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Lakers Subdue Clippers, Maintain 82-Win Pace

And with this, the Lakers are back in our lives.

It had been nearly five months since we last saw them in real action, and the crew on the court last night wasn't the same occupying army that rolled through Orlando in last year's Finals. Their play was unruly and unpolished. Their shooting touch will need some time to recalibrate. Two old friends from last year's team were missing - one permanently, the other for one night only. We hope.

But despite all that, the Lakers put on a damn good show. There were rings, a new banner, a moment to honor Tex Winter, and a sprightly looking Andrew Bynum. Best of all, there were the Clippers. Touted far and wide as an improved and possibly playoff-caliber team, they dutifully showed up and did what we can always count on them to do: play badly and lose. 

Basketball's back, people. Let's dig in.

That the Lakers weren't the offensive inferno of last June shouldn't be exceptionally surprising or concerning. Absent were two members of the starting lineup that won the title: Trevor Ariza, who made his debut with the Houston Rockets last night, and Pau Gasol, still resting an ouchy hamstring. In their places were the newest Laker, Ron Artest, and usual sixth man Lamar Odom. Customary substitution patterns were knocked askew, while Laker shooters struggled to find the basket.

On the night, the Lakers managed only 1.02 points per possession. (Full tempo-free stats can be found at the end of this post.) By contrast, last year the team averaged 1.15 PPP over the entire season. The key failings last night took the form of an overabundance of turnovers, bad (25 for 37) free-throw shooting and downright barbaric (4 for 23) shooting on three-point attempts. Especially galling was the third quarter, when the Lakers could manage only 17 points on 24 possessions. A stretch in the second quarter, when the reserve unit spent about six minutes getting dominated, was pretty grim too.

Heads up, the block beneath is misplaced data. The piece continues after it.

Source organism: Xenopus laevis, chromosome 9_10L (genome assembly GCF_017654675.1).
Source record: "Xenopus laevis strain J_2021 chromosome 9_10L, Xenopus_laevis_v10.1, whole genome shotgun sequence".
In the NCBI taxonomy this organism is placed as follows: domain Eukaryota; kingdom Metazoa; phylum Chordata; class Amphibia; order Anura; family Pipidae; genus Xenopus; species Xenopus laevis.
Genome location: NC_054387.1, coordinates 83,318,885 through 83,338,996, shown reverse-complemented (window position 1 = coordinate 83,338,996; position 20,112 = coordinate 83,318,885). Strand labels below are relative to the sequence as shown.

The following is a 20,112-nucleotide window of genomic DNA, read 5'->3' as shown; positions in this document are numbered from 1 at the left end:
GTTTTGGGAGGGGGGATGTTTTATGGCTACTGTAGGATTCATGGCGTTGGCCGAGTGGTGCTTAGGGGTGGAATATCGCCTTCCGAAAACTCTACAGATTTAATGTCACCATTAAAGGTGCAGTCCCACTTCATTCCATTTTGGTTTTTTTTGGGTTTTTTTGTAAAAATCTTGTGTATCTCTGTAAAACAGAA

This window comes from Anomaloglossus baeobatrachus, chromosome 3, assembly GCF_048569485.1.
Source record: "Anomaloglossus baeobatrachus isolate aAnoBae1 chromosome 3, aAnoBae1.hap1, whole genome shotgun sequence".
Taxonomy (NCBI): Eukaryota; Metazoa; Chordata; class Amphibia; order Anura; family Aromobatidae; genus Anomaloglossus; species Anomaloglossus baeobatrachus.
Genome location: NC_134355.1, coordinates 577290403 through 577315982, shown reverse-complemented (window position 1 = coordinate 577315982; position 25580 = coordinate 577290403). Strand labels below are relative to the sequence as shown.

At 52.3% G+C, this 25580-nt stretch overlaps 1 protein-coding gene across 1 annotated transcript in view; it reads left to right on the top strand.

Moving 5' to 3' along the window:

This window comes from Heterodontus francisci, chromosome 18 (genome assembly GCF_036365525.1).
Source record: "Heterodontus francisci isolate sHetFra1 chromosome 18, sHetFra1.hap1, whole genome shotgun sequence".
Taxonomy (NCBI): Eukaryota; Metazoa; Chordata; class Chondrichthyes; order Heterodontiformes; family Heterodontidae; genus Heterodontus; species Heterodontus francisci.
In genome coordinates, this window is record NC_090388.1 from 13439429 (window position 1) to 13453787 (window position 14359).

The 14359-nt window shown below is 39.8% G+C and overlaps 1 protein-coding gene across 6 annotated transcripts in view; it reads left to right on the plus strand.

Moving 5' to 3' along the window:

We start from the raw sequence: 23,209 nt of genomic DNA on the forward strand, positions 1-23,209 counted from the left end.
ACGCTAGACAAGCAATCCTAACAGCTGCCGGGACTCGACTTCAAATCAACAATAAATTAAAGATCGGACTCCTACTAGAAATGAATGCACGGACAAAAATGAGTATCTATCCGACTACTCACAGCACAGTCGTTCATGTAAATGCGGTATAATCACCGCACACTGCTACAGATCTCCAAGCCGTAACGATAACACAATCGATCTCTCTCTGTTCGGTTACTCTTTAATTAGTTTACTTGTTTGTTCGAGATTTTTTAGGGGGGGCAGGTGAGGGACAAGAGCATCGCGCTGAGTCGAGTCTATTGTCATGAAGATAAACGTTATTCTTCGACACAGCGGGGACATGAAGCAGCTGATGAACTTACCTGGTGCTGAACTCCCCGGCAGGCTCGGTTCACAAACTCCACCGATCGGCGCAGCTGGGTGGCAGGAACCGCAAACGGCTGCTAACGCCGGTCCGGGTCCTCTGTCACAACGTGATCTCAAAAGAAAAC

As we're accustomed to seeing, though, the collected talents of the Lakers eventually overwhelmed the opponent. Kobe Bryant repeatedly worked over the smaller Clipper guards on the post to finish with 33, Odom hung an unassuming 16-13-5, and Artest more than made up for a bad shooting night with splendid defense and deft Triangular passing. He posted a plus-minus of +14, tied with Marcus Camby for tops on the night.

Perhaps most heartening for Laker fans was the play of Bynum. We spent all preseason hearing how good he looked, but you don't want to invest emotionally until you see what happens when real bullets start flying. Against a tall and skilled Clippers front line, he performed splendidly, to the tune of 26 points, 13 reebs, a block and only one turnover. His vertical mobility doesn't seem all there yet, but laterally he's moving better than ever, and he showed great instincts to get open and make himself available for feeds near the hoop. We couldn't have hoped for a more promising start to his season.

The Laker second unit looked terrible and played only about 10 minutes, but let's not fret overmuch. The problem was that Pau's absence brought Odom forward into the starting lineup, leaving the reserves without the one guy who can reliably create his own shot. When five low-usage role players are on the floor together, the possessions and results are going to be ugly. When Pau returns the rotations will rebalance.

Defensively, the Lakers put in a quality night of work, forcing turnovers on 21% of Clipper possessions. OK, "forcing" is a bit strong... many of those turnovers resulted from standard-issue Clipper incompetence. But the Lakers didn't allow many open looks, kept the Clips off the free-throw line and flashed good, textbook help defense. It didn't hurt that Baron Davis appears to be an utterly spent force: he burned 12 possessions to score only two points and staged a baroque display of crappy shot selection. I'm so, so happy that I don't write for a Clippers blog.

If you'll indulge some mushiness on my part: the coolest moment of the evening fell between the third and fourth quarters, when David Stern brought Tex Winter onto the court to be awarded his championship ring. Tex, the mad scientist behind the Triangle, is recovering from a stroke suffered last April, as a result of which he was laid up for most of the spring and summer. But he was there last night, looking quite good in fact, and it was awesome that he got his moment on the big stage.

This sport really does do the right thing every once in a while.

Summary Game Stats

  • Possessions: 97
  • Turnover Rate: Lakers - 17%, Clippers - 21%
  • FTA/FGA: Lakers - 0.44, Clippers - 0.18
  • Free Throw Accuracy: Lakers - 68%, Clippers - 69%
  • Effective Field-Goal Percentage: Lakers - 44%, Clippers - 47%
  • True Shooting Percentage: Lakers - 49%, Clippers - 49%
  • Offensive Rebounding Rate: Lakers - 35%, Clippers - 34%
  • Defensive Rebounding Rate: Lakers - 66%, Clippers - 65%
  • Points Per Possession: Lakers - 1.02, Clippers - 0.95

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